By Jacso, Peter
Information Today , Vol. 13, No. 6
Last month I discussed the latest developments in CD-recordable hardware. Of course hardware is worth nothing if there is no appropriate software to make it work. The difference that your choice of CD-recordable software makes may not always be obvious, but what PC Magazine found in comparing CD-R drives of the same league tested by different software (April 9, 1996) says a lot. The most telling fact was that on the very same CD recorder, the Yamaha CDR-100, it took 15 minutes for Incat's Easy CD Pro to create over 18,000 small files totaling 280 megabytes, while the same task took 30 minutes using Corel's CD Creator.
Of course, we have to put these things in perspective, and that means not complaining too loudly about 30 versus 15 minutes. Just think about these issues: How long would it have taken to copy 280 megabytes worth of files to floppies? To streaming tape? How many floppies would have been needed? How much would it have cost to ship the floppies or tape somewhere? How much time would have been needed to make the absolutely essential directory of the 18,000 files? In the case of streaming tape, how long would it have taken to find a single file at the end of the tape and load it into memory? Given the answers to these questions, I think none of you would complain but would rather leap at the CD-ROM alternative with whatever software works.
Nevertheless, if there are options in choosing premastering software, it pays to know the pros and cons of the different programs and to choose the best for your needs.
Essentials of Premastering Software
The name premastering software itself is somewhat misleading. Originally, we needed such software to prepare a file that was used to create the glass master that in turn was used to stamp hundreds or thousands of the "end product"--the familiar silver-coated CDs. But often in the in-house CD-ROM publishing process, there is no need for mastering and stamping. You yourself create all the originals (on gold-coated disks).
If you use the CD-R drive to prepare archives for your files, you need only one or two copies. If you just want to make a prototype of a database for internal evaluation, a few copies may suffice. Even if you want to distribute three dozen copies of your policy manual or annual report, it makes more sense to create them in-house instead of farming out the job of mastering. If you need more copies you still may use your in-house CD as a premaster, and then the qualifier "premastering" would be completely logical. Let's stick with this word even if, formally, it may not be perfect.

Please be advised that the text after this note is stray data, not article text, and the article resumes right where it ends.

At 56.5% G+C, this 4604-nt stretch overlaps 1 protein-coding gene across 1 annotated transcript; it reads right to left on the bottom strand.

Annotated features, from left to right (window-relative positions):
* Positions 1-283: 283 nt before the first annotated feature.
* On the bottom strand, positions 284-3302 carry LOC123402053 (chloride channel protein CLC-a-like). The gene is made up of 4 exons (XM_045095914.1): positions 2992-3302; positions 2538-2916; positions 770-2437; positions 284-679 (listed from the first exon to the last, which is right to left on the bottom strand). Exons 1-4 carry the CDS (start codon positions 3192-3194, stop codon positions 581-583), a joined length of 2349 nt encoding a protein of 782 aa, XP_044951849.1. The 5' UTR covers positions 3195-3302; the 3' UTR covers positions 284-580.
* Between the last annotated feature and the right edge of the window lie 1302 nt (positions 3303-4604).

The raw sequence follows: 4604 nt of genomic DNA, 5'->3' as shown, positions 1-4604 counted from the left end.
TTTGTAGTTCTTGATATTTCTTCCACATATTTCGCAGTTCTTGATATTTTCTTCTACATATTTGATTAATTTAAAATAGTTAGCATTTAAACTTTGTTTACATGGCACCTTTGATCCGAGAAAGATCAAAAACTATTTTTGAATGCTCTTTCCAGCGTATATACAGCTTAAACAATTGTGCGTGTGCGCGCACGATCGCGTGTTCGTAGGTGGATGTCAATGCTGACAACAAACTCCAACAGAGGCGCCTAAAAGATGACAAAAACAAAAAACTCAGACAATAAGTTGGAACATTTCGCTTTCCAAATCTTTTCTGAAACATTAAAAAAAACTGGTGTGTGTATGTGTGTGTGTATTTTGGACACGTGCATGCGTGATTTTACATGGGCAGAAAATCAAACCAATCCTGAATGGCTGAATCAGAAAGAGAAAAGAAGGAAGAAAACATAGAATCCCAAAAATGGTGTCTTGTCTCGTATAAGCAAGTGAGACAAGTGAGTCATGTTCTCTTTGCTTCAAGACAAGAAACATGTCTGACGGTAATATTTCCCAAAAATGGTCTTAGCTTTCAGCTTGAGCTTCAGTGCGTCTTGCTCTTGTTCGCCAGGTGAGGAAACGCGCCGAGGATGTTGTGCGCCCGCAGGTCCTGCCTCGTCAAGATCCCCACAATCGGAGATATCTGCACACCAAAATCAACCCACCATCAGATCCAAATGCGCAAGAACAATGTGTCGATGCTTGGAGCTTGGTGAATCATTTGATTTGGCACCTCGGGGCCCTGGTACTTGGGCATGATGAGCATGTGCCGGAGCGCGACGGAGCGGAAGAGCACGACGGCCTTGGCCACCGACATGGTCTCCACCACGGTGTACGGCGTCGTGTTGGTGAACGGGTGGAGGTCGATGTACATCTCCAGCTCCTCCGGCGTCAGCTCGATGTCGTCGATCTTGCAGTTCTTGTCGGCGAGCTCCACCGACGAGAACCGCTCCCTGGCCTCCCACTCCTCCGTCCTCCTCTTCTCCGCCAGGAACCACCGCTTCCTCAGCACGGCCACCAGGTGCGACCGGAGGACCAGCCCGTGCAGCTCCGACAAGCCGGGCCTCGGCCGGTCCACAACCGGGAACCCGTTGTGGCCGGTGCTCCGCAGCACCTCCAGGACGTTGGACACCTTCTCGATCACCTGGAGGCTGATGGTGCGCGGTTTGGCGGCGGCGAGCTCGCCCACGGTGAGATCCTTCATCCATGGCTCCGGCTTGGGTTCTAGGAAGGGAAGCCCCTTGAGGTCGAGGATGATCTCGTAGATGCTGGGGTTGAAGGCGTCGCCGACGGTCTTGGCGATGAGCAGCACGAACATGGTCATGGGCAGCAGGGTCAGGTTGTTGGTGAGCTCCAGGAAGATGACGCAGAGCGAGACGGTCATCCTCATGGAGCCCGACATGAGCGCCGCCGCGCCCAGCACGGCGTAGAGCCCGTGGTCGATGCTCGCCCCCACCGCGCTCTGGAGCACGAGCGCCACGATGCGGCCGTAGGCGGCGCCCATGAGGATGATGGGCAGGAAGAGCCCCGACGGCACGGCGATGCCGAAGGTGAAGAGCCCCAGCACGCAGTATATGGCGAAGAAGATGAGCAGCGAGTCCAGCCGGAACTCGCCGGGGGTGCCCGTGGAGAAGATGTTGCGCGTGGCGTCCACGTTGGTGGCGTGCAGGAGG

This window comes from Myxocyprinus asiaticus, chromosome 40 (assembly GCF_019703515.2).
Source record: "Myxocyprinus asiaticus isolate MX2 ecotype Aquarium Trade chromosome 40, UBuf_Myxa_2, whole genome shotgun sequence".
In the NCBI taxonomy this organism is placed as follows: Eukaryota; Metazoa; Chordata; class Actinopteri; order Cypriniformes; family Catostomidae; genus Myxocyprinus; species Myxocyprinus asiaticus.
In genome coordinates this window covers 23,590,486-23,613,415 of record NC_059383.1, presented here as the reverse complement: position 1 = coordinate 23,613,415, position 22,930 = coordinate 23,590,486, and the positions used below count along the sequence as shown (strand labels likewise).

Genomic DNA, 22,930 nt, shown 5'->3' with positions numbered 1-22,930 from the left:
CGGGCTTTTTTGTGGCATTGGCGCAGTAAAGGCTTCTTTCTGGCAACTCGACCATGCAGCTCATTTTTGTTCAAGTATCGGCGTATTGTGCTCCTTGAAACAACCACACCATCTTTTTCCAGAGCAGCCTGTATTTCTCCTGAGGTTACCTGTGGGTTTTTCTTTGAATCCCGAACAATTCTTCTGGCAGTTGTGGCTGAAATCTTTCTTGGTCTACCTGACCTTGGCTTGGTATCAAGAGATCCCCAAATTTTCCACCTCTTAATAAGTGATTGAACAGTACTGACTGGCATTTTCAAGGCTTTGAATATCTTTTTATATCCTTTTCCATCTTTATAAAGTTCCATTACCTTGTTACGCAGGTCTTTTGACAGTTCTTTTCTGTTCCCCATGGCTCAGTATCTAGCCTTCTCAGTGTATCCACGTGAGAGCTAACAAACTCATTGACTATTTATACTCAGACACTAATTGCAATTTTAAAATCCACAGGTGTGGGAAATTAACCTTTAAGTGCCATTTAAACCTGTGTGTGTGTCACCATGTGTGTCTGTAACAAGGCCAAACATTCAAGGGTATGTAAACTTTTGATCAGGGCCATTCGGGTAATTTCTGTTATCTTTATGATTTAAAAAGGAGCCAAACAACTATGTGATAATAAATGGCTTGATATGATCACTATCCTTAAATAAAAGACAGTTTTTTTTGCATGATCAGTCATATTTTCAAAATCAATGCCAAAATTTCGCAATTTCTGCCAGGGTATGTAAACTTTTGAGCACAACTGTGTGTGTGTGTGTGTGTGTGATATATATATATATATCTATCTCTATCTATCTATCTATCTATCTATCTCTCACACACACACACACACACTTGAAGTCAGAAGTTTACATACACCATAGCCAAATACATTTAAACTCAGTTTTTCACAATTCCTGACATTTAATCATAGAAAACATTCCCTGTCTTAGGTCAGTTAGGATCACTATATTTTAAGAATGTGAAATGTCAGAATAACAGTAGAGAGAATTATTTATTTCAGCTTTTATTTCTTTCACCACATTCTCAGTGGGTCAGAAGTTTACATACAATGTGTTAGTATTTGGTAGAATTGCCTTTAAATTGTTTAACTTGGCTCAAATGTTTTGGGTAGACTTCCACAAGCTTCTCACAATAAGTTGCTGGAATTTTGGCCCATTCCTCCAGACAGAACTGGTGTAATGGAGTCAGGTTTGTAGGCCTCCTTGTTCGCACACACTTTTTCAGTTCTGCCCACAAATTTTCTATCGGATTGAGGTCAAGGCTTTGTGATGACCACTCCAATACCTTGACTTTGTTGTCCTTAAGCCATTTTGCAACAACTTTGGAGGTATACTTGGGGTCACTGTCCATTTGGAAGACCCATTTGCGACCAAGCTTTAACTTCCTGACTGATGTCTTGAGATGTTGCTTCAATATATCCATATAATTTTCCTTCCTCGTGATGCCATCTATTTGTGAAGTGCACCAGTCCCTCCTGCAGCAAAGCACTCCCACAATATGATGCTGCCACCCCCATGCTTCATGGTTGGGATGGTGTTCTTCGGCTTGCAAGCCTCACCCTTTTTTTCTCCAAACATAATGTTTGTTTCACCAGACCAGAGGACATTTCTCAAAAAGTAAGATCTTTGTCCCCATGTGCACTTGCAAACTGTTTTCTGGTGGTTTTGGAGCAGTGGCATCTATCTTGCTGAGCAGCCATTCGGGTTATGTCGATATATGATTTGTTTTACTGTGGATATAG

In the premastering process, some functions are essential and common across all products. (Additional, optional ones I'll discuss below.) First, the user identifies those files to be put on a CD-ROM and the premastering software verifies that the files and directories comply with certain limitations put forth in the standard known as ISO 9600. For example, the file names must not include characters other than 0-9 and A-Z, and they may not be more than eight levels deep from the root directory level. You would not believe how often these specs are violated, especially the use of special characters such as the ~symbol or the + sign in file names.
The premastering software then adds error control and detection characters to the files. It may also create a copy of the physical ISO-9660 image of the original files or just a virtual image of them that merely lists their location and warns you if one or more of the files were not found. (The first version of CD Creator was criticized for not offering the option to create a real image, but the current version has this feature.) It should be noted that in the virtual-image-building process, the time it takes depends on the number of files and not on their size, as no actual copying occurs.
Beyond the number of files, the extent to which they are "scattered" across the hard disk is also a factor. …